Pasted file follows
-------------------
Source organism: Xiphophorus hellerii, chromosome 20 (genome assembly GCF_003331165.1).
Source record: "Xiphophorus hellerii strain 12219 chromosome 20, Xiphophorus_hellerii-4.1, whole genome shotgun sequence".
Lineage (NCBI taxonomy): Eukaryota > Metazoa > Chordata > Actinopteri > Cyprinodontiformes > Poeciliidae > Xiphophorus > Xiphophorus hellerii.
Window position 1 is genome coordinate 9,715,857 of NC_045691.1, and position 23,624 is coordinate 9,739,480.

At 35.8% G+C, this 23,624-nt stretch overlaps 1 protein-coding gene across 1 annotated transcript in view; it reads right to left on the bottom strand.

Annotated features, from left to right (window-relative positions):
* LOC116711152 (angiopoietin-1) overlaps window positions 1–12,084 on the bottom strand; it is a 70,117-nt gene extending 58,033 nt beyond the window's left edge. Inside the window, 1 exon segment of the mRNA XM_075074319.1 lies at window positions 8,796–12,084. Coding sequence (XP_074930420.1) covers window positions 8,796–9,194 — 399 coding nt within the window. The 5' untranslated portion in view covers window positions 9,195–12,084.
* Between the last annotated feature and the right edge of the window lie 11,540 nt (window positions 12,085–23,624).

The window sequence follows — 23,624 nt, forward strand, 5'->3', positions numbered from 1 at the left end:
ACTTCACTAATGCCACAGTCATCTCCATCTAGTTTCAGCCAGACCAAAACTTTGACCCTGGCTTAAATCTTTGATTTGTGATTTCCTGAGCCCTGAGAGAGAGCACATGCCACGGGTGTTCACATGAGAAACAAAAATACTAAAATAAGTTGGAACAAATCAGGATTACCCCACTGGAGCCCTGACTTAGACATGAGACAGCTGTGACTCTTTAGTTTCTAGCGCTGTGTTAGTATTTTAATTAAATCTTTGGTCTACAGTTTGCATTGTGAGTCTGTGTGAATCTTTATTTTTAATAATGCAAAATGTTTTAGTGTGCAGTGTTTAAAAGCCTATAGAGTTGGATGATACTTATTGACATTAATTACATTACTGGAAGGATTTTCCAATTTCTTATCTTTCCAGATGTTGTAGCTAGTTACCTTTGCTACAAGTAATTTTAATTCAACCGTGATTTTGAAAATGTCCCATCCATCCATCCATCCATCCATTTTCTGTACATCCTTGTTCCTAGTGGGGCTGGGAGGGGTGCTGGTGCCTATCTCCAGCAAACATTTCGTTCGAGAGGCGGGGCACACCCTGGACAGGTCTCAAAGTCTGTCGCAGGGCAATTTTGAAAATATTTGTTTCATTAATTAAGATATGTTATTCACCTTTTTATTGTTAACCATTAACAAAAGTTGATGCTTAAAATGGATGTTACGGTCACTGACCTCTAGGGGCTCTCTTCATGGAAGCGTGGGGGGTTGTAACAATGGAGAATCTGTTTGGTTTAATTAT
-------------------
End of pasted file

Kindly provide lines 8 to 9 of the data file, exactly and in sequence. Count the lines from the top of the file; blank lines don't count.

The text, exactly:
* Between the last annotated feature and the right edge of the window lie 11,540 nt (window positions 12,085–23,624).

The window sequence follows — 23,624 nt, forward strand, 5'->3', positions numbered from 1 at the left end: